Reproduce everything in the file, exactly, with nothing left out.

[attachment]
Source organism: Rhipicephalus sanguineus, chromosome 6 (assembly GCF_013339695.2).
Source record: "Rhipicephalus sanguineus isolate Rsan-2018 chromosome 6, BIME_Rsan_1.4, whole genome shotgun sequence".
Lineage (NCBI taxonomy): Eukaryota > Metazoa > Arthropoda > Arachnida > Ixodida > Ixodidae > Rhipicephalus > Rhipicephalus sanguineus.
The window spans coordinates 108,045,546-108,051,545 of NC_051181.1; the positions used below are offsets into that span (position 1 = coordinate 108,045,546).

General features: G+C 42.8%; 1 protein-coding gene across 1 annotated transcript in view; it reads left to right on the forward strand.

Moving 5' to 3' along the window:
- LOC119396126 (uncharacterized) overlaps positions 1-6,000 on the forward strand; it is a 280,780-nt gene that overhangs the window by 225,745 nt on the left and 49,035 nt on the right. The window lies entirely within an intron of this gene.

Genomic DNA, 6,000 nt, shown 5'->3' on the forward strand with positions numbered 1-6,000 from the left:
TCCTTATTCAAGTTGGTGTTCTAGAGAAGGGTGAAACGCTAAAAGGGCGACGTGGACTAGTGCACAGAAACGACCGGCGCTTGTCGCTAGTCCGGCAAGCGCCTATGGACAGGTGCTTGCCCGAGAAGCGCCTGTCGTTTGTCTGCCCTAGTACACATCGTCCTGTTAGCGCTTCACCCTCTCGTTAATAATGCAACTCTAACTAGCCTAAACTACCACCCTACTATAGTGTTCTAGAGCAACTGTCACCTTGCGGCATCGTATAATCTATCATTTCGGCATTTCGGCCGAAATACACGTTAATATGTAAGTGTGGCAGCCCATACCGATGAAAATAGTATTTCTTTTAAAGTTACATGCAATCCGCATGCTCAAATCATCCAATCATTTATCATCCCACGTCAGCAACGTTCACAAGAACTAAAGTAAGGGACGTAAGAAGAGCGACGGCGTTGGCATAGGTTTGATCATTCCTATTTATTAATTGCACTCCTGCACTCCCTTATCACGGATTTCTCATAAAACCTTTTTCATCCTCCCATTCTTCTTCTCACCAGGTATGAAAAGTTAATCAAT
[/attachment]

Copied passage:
Source organism: Rhipicephalus sanguineus, chromosome 6 (assembly GCF_013339695.2).
Source record: "Rhipicephalus sanguineus isolate Rsan-2018 chromosome 6, BIME_Rsan_1.4, whole genome shotgun sequence".
Lineage (NCBI taxonomy): Eukaryota > Metazoa > Arthropoda > Arachnida > Ixodida > Ixodidae > Rhipicephalus > Rhipicephalus sanguineus.
The window spans coordinates 108,045,546-108,051,545 of NC_051181.1; the positions used below are offsets into that span (position 1 = coordinate 108,045,546).

General features: G+C 42.8%; 1 protein-coding gene across 1 annotated transcript in view; it reads left to right on the forward strand.

Moving 5' to 3' along the window:
- LOC119396126 (uncharacterized) overlaps positions 1-6,000 on the forward strand; it is a 280,780-nt gene that overhangs the window by 225,745 nt on the left and 49,035 nt on the right. The window lies entirely within an intron of this gene.

Genomic DNA, 6,000 nt, shown 5'->3' on the forward strand with positions numbered 1-6,000 from the left:
TCCTTATTCAAGTTGGTGTTCTAGAGAAGGGTGAAACGCTAAAAGGGCGACGTGGACTAGTGCACAGAAACGACCGGCGCTTGTCGCTAGTCCGGCAAGCGCCTATGGACAGGTGCTTGCCCGAGAAGCGCCTGTCGTTTGTCTGCCCTAGTACACATCGTCCTGTTAGCGCTTCACCCTCTCGTTAATAATGCAACTCTAACTAGCCTAAACTACCACCCTACTATAGTGTTCTAGAGCAACTGTCACCTTGCGGCATCGTATAATCTATCATTTCGGCATTTCGGCCGAAATACACGTTAATATGTAAGTGTGGCAGCCCATACCGATGAAAATAGTATTTCTTTTAAAGTTACATGCAATCCGCATGCTCAAATCATCCAATCATTTATCATCCCACGTCAGCAACGTTCACAAGAACTAAAGTAAGGGACGTAAGAAGAGCGACGGCGTTGGCATAGGTTTGATCATTCCTATTTATTAATTGCACTCCTGCACTCCCTTATCACGGATTTCTCATAAAACCTTTTTCATCCTCCCATTCTTCTTCTCACCAGGTATGAAAAGTTAATCAAT